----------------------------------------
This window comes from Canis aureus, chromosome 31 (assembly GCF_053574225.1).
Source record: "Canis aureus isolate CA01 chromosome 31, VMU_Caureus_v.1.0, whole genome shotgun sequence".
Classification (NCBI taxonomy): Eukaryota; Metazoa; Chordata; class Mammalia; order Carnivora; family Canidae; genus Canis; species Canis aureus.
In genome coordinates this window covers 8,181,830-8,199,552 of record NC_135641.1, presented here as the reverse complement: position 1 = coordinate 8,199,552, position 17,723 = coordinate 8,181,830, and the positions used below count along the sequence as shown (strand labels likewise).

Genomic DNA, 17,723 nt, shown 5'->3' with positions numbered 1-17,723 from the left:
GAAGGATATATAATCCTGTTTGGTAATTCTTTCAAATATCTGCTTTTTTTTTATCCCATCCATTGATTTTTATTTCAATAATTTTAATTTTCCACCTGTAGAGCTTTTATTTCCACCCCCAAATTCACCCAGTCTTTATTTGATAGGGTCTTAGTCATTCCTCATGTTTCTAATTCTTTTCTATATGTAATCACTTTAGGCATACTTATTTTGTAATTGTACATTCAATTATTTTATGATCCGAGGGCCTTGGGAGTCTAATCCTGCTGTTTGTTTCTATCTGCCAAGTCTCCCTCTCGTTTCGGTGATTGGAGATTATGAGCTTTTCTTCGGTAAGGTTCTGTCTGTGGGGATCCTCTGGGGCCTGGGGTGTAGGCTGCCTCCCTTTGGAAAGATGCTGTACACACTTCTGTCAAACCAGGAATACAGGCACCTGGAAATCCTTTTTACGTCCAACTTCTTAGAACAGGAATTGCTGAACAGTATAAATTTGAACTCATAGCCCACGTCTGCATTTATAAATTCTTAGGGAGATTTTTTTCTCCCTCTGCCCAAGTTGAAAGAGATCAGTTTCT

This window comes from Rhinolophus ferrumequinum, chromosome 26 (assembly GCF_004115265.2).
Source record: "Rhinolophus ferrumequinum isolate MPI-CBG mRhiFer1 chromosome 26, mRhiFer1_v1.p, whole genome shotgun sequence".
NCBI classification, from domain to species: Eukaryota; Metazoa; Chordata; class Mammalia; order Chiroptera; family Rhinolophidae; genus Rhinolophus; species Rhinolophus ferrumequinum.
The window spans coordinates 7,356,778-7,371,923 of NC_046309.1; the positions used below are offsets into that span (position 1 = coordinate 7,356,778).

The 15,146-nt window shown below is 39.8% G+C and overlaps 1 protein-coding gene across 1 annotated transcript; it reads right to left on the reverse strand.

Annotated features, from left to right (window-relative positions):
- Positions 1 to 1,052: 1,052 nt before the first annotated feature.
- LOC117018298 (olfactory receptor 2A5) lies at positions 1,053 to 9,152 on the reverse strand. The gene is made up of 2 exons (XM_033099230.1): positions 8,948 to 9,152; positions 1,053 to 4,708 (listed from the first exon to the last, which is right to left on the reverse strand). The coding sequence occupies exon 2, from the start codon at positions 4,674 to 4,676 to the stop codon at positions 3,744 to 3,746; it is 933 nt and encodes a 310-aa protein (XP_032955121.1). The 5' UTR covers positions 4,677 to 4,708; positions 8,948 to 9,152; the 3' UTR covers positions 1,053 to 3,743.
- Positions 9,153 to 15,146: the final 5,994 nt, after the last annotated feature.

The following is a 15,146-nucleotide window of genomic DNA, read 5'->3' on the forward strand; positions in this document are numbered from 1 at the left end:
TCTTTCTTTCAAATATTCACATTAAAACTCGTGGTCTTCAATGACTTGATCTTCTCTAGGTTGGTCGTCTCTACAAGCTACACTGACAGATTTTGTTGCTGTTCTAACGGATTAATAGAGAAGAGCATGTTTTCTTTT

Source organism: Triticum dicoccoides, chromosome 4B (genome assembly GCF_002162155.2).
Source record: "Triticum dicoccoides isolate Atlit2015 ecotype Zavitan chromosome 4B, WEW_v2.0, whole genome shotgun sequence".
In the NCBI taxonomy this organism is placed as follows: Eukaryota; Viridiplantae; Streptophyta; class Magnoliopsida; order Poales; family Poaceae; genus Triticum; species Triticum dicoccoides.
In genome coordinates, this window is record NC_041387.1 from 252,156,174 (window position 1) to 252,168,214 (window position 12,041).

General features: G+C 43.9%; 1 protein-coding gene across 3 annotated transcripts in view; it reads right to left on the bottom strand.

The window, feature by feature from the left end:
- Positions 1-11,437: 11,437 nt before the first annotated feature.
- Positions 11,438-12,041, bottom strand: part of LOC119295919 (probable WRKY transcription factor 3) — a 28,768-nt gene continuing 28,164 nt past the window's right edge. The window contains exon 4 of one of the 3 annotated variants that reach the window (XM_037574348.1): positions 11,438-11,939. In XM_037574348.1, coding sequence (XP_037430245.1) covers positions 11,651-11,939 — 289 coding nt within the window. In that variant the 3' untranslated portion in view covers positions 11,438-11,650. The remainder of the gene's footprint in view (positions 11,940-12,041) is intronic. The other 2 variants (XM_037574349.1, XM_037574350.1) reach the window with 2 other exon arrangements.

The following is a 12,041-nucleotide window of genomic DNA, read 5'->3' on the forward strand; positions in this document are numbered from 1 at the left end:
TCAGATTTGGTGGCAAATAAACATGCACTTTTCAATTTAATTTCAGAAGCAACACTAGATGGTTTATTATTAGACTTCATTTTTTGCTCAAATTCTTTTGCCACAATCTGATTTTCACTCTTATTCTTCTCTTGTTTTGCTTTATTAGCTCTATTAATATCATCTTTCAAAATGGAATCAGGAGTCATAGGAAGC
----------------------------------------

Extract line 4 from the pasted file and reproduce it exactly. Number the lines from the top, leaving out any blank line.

In genome coordinates this window covers 8,181,830-8,199,552 of record NC_135641.1, presented here as the reverse complement: position 1 = coordinate 8,199,552, position 17,723 = coordinate 8,181,830, and the positions used below count along the sequence as shown (strand labels likewise).